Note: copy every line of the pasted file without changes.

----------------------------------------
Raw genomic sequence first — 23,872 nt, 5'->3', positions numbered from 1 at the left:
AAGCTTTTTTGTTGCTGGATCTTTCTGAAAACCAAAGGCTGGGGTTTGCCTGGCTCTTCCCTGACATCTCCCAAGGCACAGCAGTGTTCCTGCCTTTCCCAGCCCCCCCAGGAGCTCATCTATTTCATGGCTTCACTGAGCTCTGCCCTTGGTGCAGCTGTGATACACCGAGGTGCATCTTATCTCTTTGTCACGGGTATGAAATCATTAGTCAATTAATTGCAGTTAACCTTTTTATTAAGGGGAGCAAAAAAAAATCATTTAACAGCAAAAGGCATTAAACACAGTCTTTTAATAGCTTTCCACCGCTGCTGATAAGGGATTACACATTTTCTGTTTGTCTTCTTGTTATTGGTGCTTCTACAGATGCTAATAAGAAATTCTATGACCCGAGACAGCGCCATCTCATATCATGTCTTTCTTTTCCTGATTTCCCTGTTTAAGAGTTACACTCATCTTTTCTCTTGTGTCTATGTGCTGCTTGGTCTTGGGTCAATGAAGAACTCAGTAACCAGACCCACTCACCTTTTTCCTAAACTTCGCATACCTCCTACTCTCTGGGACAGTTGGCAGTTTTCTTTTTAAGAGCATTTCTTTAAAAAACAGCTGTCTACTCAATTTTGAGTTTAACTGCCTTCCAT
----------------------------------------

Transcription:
Raw genomic sequence first — 23,872 nt, 5'->3', positions numbered from 1 at the left:
AAGCTTTTTTGTTGCTGGATCTTTCTGAAAACCAAAGGCTGGGGTTTGCCTGGCTCTTCCCTGACATCTCCCAAGGCACAGCAGTGTTCCTGCCTTTCCCAGCCCCCCCAGGAGCTCATCTATTTCATGGCTTCACTGAGCTCTGCCCTTGGTGCAGCTGTGATACACCGAGGTGCATCTTATCTCTTTGTCACGGGTATGAAATCATTAGTCAATTAATTGCAGTTAACCTTTTTATTAAGGGGAGCAAAAAAAAATCATTTAACAGCAAAAGGCATTAAACACAGTCTTTTAATAGCTTTCCACCGCTGCTGATAAGGGATTACACATTTTCTGTTTGTCTTCTTGTTATTGGTGCTTCTACAGATGCTAATAAGAAATTCTATGACCCGAGACAGCGCCATCTCATATCATGTCTTTCTTTTCCTGATTTCCCTGTTTAAGAGTTACACTCATCTTTTCTCTTGTGTCTATGTGCTGCTTGGTCTTGGGTCAATGAAGAACTCAGTAACCAGACCCACTCACCTTTTTCCTAAACTTCGCATACCTCCTACTCTCTGGGACAGTTGGCAGTTTTCTTTTTAAGAGCATTTCTTTAAAAAACAGCTGTCTACTCAATTTTGAGTTTAACTGCCTTCCAT